one of the best fighting records at the time. Boyington himself was
officially America's ace with the most kills (though his record is disputed
in several places,) and we were fighting the Japanese. Beyond that,
just about everything is a fabrication of Hollywood. Though the shows
are a lot of fun, I have to admit that I rolled my eyes at a couple of
the plots. There are only so many times that they can sneak onto
a Japanese held island to rescue a downed pilot or steal a plane before
you start to question the authenticity of the show. At those times
I'd just remind myself that this was Hollywood, sit back and enjoy the
The show is still a lot of fun, inaccuracies and all. The characters
are easy to like and it's fun to root for the underdog Black Sheep as they
try to find their way out of another scrape, but the best part of the series
are the dog fights. Mixing actual combat footage with contemporary
reenactments, the show does a great job of putting the viewer in the sky
with the pilots. Vintage Corsairs were used for the contemporary
footage, and though there are no surviving Japanese Zeroes (if I recall
correctly) the planes that they dressed up for the parts look good to my
inexpert eye. A good portion of each episode is taken up with
flying, and it never gets boring. Though they do use some of the
same footage of planes in the air over and over, but I'll be damn if it
This set consists of the first half of the first season. It has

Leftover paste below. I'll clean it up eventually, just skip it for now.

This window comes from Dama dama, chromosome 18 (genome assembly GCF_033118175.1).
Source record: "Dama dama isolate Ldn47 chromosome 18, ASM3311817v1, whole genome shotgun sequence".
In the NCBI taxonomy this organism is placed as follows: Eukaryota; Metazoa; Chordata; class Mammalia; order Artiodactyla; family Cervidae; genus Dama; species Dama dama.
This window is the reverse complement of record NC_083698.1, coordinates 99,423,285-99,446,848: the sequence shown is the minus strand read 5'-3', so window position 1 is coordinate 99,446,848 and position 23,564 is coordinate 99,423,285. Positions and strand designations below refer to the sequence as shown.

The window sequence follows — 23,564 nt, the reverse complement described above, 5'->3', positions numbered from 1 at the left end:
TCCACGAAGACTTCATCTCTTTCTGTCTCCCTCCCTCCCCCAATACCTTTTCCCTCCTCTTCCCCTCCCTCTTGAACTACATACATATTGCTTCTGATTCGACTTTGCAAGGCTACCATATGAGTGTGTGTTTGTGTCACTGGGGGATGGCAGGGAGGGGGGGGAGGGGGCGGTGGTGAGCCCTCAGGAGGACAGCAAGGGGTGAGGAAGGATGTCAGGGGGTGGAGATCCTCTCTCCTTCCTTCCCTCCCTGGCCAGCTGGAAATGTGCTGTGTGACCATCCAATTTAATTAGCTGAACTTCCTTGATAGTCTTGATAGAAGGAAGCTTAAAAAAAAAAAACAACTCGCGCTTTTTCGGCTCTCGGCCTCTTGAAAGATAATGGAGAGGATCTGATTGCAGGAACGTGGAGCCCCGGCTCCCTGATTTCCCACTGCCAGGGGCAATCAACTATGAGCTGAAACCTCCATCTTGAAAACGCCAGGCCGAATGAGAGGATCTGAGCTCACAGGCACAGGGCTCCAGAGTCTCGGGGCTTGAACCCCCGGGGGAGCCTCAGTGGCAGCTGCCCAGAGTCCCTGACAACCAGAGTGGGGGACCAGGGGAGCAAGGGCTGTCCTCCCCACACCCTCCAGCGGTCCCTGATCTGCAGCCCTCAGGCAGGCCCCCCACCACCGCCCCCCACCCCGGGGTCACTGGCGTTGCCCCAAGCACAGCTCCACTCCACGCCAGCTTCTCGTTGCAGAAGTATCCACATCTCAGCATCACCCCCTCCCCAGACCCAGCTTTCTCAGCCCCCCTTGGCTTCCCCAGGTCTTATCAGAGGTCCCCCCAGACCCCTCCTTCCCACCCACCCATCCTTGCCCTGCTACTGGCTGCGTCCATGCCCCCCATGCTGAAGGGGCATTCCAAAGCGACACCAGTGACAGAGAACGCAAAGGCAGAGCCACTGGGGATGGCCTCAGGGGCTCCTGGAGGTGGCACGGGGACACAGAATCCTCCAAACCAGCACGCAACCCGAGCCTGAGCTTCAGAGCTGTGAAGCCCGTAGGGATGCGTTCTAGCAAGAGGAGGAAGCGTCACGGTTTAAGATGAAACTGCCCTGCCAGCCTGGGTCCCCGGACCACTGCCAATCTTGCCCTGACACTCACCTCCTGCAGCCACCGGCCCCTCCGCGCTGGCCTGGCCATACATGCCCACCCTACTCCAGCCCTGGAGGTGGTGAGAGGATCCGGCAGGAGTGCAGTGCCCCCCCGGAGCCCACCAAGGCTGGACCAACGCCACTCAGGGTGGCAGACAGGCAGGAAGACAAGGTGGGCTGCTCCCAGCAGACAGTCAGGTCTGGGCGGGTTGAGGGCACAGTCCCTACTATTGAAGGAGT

the two hour pilot and the first 10 episodes. They come in two standard
keepcases which come in a slipcase.
This disc comes with a two channel mono soundtrack that sounds pretty
good for a show this old. The dialog is clear, though there is a
little distortion. Some shows are worse than others, with the last
episode in the set being one of the worst, but even in this episode it
doesn't get distracting. There isn't a lot of dynamic range, but
that is to be expected.
The full frame image looks fine. There is a little bit of grain
in some sections, but overall the show looks nice. The colors are
bright and the image is sharp for the most part. There are some spots
of dirt and an occasional scratch, but these weren't significant.
For a nearly 25 year old TV show, the video quality is very good.
I just wish that it was filmed in widescreen. The flying scenes would
look even better.
There wasn't much in the way of extras included with this set.
The only bonus items are a couple of interviews with the real Greg Boyington.
These last about seven minute all together. The first is from the
Today show on the morning that Baa Baa Black Sheep premiered on TV.
Robert Conrad and Greg Boyington talk about the show, and there's a long
clip from the pilot. The second is a short news piece from April
16th, 1959, where Boyington talks about his book that had just been published.
I was hoping that these would be a little more substantial than they turned
out to be, but it was still a nice item to include.
Even with the plots that stretched believability almost to the breaking
point, I really enjoy this show. The episodes are just a lot of fun,
and the flying scenes are excellent. The characters are all likable
and the episodes are filled with action. I can't wait for the second
half of this season. This set gets a very high Recommendation.